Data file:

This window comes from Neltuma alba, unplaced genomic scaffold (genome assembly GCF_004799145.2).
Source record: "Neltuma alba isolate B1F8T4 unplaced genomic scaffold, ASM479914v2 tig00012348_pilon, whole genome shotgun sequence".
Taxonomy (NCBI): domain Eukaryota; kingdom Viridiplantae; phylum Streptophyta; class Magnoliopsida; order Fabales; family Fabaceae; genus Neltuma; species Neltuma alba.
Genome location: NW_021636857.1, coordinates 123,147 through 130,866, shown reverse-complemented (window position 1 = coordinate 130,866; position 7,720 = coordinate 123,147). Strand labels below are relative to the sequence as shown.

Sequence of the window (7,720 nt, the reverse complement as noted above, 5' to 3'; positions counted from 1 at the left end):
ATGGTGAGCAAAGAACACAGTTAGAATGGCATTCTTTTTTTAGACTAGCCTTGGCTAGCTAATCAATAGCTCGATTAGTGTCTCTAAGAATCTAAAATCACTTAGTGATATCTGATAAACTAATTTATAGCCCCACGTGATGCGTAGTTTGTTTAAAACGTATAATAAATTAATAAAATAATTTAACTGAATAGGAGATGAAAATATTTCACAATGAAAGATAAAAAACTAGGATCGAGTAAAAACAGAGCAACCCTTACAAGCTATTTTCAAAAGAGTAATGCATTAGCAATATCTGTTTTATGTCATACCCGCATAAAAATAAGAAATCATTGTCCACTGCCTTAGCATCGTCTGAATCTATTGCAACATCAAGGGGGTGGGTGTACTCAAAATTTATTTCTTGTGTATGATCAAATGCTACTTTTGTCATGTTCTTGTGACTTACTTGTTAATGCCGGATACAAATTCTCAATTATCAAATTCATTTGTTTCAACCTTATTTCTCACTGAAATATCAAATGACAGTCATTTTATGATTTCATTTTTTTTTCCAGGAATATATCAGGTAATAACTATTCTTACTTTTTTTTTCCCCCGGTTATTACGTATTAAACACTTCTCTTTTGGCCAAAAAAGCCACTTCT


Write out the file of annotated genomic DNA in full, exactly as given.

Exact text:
This window comes from Neltuma alba, unplaced genomic scaffold (genome assembly GCF_004799145.2).
Source record: "Neltuma alba isolate B1F8T4 unplaced genomic scaffold, ASM479914v2 tig00012348_pilon, whole genome shotgun sequence".
Taxonomy (NCBI): domain Eukaryota; kingdom Viridiplantae; phylum Streptophyta; class Magnoliopsida; order Fabales; family Fabaceae; genus Neltuma; species Neltuma alba.
Genome location: NW_021636857.1, coordinates 123,147 through 130,866, shown reverse-complemented (window position 1 = coordinate 130,866; position 7,720 = coordinate 123,147). Strand labels below are relative to the sequence as shown.

Sequence of the window (7,720 nt, the reverse complement as noted above, 5' to 3'; positions counted from 1 at the left end):
ATGGTGAGCAAAGAACACAGTTAGAATGGCATTCTTTTTTTAGACTAGCCTTGGCTAGCTAATCAATAGCTCGATTAGTGTCTCTAAGAATCTAAAATCACTTAGTGATATCTGATAAACTAATTTATAGCCCCACGTGATGCGTAGTTTGTTTAAAACGTATAATAAATTAATAAAATAATTTAACTGAATAGGAGATGAAAATATTTCACAATGAAAGATAAAAAACTAGGATCGAGTAAAAACAGAGCAACCCTTACAAGCTATTTTCAAAAGAGTAATGCATTAGCAATATCTGTTTTATGTCATACCCGCATAAAAATAAGAAATCATTGTCCACTGCCTTAGCATCGTCTGAATCTATTGCAACATCAAGGGGGTGGGTGTACTCAAAATTTATTTCTTGTGTATGATCAAATGCTACTTTTGTCATGTTCTTGTGACTTACTTGTTAATGCCGGATACAAATTCTCAATTATCAAATTCATTTGTTTCAACCTTATTTCTCACTGAAATATCAAATGACAGTCATTTTATGATTTCATTTTTTTTTCCAGGAATATATCAGGTAATAACTATTCTTACTTTTTTTTTCCCCCGGTTATTACGTATTAAACACTTCTCTTTTGGCCAAAAAAGCCACTTCT